The space shuttle Atlantis has touched down safely in Florida, ending a 12-day mission to re-start construction of the International Space Station (ISS).
The shuttle made a perfect landing on runway 33 at Nasa's Kennedy Space Center just after 0621 EDT (1021 GMT).
"Nice to be back. It was a great team effort. Assembly is off to a good start," said Atlantis' commander Brent Jett after the landing.
The mission is the third shuttle flight since the Columbia disaster in 2003.
A planned return on Wednesday was postponed after astronauts spotted several mysterious objects floating in space outside the orbiter.
But inspections found no damage to the spacecraft from the nearby debris. And the US space agency (Nasa) was happy that none of the items posed a further risk to the vehicle.
No problem: Atlantis performed impeccably, Jett said
There have been some suggestions that the objects escaped from the shuttle's cargo bay.
The six-strong crew disembarked Atlantis just before 0800 EDT (1200 GMT) and were welcomed on the runway by Nasa administrator Michael Griffin.
"Atlantis was a terrific ship. She gave us no problems at all during the mission. And we would have had no time to fix them so it was critical she performed well and she did," commander Jett said in a brief photo-call with his crew before returning to quarters.
In a post-flight press conference, Michael Griffin was asked about the "litter problem".
"Humans are not perfect and are not perfectable," he responded. "It would cost us an awful lot in money and in operations to make sure the cargo bay is pristine. But I'm not sure that's where we want to put our resources."
He added: "In zero-G those imperfections come out".
At 0514 EDT (0914 GMT) and orbiting at a speed of 29,000km/h (18,000 mph), Atlantis had initiated a three-minute engine burn to commit the spacecraft for the trip back to Earth.
The "de-orbit" burn slowed the shuttle's velocity by about 329km/h, just enough to slip the craft out of orbit and begin the plunge through Earth's atmosphere.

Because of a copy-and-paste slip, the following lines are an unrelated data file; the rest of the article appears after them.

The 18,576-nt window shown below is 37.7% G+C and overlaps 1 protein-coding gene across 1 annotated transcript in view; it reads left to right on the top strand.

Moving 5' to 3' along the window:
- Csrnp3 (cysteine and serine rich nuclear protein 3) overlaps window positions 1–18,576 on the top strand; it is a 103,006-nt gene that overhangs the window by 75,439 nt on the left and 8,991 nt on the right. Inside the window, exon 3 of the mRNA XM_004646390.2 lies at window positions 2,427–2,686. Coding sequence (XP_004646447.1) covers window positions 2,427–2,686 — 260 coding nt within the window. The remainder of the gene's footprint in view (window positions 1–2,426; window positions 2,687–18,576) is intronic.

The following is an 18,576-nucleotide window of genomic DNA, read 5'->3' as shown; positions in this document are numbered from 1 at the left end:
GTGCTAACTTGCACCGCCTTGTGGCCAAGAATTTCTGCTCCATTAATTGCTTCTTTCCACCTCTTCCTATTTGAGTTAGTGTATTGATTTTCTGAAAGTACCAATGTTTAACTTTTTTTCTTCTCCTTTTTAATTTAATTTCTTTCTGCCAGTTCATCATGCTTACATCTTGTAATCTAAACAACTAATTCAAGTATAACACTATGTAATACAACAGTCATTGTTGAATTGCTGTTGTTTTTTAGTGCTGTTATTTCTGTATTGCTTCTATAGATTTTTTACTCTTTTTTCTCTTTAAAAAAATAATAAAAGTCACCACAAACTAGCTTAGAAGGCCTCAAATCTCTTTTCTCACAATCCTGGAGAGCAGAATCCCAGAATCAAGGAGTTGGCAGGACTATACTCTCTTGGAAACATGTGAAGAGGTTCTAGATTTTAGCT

On its hour-long dive back to Earth, temperatures outside the shuttle reached nearly 1,650 C (3,000F).
A cockpit's eye-view shows the nighttime landing
The space station's new commander Michael Lopez-Alegria and Nasa science officer Jeff Williams watched the re-entry from the ISS, orbiting 354km (220 miles) above Earth. They reported a bright plasma trail as Atlantis descended to Earth.
"Spectacular lightning flashes just below the orbiter," Williams said over the radio to mission control. "The glow of the orbiter itself is getting dimmer, but the contrail is still pretty bright."
During Atlantis' stay at the ISS, crew members attached new solar wings to the space station - doubling its power generating capability. The shuttle left the ISS on Sunday.
The next shuttle flight in the ISS construction sequence is set for December.
Holiday in space
On Wednesday, space tourist Anousheh Ansari and two other crew members of a Russian Soyuz spacecraft entered the space station after docking smoothly with the orbiting platform at 0121 EDT (0521 GMT).
Ms Ansari arrived at the station with Lopez-Alegria and Mikhail Tyurin - the relief crew for the ISS.
The new arrivals were greeted warmly by the station's current crew
The three new arrivals were greeted warmly by the station's current inhabitants, commander Pavel Vinogradov, Williams and European Space Agency (Esa) astronaut Thomas Reiter.
Ms Ansari, an American businesswoman, is the first female space tourist and the fourth private space traveller to visit the ISS following Dennis Tito, Mark Shuttleworth and Greg Olsen.
The trio blasted off on 18 September on a Soyuz rocket from the Baikonur Cosmodrome in Kazakhstan.
Ms Ansari's space holiday lasts until the end of the month. She will then come back to Earth with Vinogradov and Williams.